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Swiss SMEs: Company Succession Is a Matter of the Heart

Credit Suisse Study on Success Factors for Swiss SMEs with a Focus on Company Succession

Credit Suisse today published its study on ‘Success Factors for Swiss SMEs – Company Succession in Practice’. It is based on a survey of more than 2,000 Swiss SMEs. The topic of company succession is of concern to SMEs: 22% of entrepreneurs wish to hand over their business in the next five years. These businesses employ about half a million people. Approximately 40% of SMEs are normally passed on to a family member. Financial motives are not the most important factor in succession management in Swiss SMEs; the main motive is self-fulfillment. The Credit Suisse survey also shows that like in the previous year, SMEs take a positive view of Switzerland as a business location. However, they assigned lower grades to the success factors ‘infrastructure’ and ‘research environment’ and are especially pessimistic about the future development of the regulatory framework.

Each individual SME - and Switzerland as a whole - has to work continuously to achieve success and remain competitive. Each year, Credit Suisse's study series ‘Success Factors for Swiss SMEs’ analyzes the conditions in Switzerland as a business location from the perspective of SMEs. Based on the main topic of this year's study, Credit Suisse economists also collaborated with the University of St. Gallen's Center for Family Business to examine how SMEs pass on their businesses to the next generation of entrepreneurs and to determine what the most important factors in a handover are in practice. "For many Swiss entrepreneurs, company succession is a matter of the heart, their business is their life's work. If well-managed companies are successfully handed on to the next generation, economic value is retained in the form of jobs, value creation and the tax base," says Urs Gauch, Head of SME Business Switzerland at Credit Suisse.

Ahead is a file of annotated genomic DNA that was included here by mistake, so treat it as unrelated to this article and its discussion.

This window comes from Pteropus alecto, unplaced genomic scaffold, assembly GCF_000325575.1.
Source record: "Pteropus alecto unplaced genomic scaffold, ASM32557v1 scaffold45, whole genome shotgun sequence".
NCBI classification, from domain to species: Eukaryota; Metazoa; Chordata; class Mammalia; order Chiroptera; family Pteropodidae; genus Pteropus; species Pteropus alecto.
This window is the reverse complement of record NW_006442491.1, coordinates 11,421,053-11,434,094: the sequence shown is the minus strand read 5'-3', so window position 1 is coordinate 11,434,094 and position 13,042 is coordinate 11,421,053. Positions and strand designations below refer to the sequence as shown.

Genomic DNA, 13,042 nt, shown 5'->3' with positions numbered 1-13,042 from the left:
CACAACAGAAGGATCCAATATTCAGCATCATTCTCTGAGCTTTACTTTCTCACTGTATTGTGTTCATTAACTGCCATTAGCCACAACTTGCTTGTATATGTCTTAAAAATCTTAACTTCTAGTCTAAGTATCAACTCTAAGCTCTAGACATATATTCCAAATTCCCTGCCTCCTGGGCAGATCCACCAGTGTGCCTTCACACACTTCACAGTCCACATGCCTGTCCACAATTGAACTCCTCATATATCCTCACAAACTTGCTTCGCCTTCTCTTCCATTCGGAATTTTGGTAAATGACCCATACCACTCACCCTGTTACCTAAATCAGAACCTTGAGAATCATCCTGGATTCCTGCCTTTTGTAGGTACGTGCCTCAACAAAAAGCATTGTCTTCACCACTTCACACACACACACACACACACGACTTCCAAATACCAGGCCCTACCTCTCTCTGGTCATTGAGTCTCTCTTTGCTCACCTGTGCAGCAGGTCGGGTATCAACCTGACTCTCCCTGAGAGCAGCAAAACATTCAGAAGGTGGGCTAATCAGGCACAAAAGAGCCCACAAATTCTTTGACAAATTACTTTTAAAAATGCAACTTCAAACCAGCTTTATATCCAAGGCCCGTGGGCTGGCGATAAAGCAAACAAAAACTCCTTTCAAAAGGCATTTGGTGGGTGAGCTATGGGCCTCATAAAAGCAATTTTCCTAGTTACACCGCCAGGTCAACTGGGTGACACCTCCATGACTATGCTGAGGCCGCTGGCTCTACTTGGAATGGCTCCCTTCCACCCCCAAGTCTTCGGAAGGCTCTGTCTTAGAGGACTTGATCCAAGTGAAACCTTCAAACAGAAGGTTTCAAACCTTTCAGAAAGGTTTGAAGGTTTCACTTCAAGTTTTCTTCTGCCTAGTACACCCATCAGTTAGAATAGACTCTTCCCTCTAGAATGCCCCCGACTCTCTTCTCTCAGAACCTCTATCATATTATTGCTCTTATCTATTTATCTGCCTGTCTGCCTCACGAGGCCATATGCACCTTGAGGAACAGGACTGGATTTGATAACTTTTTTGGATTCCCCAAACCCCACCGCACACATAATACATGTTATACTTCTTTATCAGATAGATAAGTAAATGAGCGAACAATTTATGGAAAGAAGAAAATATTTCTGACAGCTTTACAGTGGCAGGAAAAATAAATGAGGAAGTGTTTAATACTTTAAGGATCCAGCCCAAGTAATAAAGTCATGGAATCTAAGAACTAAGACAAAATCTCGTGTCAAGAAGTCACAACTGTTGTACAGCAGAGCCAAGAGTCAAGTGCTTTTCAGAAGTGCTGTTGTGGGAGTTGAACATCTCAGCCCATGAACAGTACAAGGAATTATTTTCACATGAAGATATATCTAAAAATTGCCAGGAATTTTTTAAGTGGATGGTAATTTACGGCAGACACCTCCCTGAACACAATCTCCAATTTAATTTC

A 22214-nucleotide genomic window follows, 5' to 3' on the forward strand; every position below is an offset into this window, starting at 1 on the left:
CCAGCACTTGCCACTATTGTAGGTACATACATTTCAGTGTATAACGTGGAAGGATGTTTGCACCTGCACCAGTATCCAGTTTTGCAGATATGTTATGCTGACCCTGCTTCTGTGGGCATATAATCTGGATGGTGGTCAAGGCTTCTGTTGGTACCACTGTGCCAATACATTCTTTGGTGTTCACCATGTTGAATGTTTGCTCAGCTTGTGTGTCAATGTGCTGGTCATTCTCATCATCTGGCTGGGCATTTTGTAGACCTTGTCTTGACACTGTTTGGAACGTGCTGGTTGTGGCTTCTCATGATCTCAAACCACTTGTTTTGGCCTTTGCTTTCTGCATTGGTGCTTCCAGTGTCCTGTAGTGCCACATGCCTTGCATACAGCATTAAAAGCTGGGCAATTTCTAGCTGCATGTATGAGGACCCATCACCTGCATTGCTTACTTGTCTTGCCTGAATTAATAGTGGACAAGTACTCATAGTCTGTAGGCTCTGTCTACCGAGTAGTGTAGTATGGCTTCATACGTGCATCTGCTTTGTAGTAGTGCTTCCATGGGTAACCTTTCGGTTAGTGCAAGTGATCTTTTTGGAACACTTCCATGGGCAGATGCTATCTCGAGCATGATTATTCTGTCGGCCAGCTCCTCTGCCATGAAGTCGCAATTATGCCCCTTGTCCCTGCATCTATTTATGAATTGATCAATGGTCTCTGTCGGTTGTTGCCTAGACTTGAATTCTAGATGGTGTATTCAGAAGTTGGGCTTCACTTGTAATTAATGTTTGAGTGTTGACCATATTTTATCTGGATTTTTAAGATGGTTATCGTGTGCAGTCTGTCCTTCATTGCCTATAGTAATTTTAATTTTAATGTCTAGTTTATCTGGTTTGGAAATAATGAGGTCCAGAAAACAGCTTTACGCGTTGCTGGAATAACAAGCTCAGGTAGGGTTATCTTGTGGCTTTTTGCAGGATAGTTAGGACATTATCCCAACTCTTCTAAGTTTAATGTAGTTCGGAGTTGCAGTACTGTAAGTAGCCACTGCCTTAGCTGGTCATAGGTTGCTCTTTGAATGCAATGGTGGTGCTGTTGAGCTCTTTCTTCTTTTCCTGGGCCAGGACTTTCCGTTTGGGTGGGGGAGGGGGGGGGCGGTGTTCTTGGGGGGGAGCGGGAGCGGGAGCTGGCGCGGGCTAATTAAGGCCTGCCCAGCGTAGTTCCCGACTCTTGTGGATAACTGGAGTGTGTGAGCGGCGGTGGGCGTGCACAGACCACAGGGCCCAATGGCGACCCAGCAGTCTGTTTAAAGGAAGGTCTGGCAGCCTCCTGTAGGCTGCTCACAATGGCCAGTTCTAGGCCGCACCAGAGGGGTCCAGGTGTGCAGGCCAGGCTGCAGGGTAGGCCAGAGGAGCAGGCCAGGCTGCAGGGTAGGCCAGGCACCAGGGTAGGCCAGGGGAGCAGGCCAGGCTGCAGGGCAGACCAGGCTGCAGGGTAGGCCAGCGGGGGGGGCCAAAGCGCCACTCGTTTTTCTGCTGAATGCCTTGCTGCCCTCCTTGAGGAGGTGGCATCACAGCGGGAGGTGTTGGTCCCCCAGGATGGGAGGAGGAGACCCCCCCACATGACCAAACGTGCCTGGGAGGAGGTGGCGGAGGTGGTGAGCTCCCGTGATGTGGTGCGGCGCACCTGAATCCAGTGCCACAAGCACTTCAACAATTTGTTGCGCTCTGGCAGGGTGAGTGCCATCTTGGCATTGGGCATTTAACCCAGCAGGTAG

SMEs Satisfied with Switzerland as a Business Location – Alarm Bells about Infrastructure and Regulation
The SMEs' verdict on the success factors in Switzerland remains positive in 2013. Overall, the assessment is only slightly less favorable than in the previous year. As regards infrastructure, Swiss SMEs see a clear deterioration. That is not entirely surprising. Rapid population growth means that the existing infrastructure is nearing its limits in terms of capacity. Infrastructure nevertheless remains the factor with the most positive influence on business success. Looking ahead to the next three to five years, SMEs are, in most cases, optimistic about infrastructure. A deterioration is primarily expected by the SMEs in relation to the regulatory framework and the economic environment. Given the major significance of these two factors, this is a warning sign. In the case of the regulatory framework, there is a special challenge for politicians: In order to avoid putting Switzerland’s attractiveness to SMEs at risk, the state needs to reduce the regulatory burden.

Company Succession Is of Great Significance for Businesses and for the Economy
The subject of company succession is a particularly relevant issue for SMEs. In 22% of Swiss SMEs, the owners plan to pass on their business in the next five years. They employ around half a million people. In almost 16% of SMEs, the owners are already planning a handover within the next two years. On average, the whole SME landscape changes its ownership every 25 years. Microenterprises (1-9 employees) are more likely than small and medium-sized enterprises to report difficulties in achieving the desired succession solution. In 8% of cases, microenterprises opt for closure or liquidation – much more frequently than either small or medium-sized enterprises (2% and 0% respectively).

Entrepreneurship Seen as a Privilege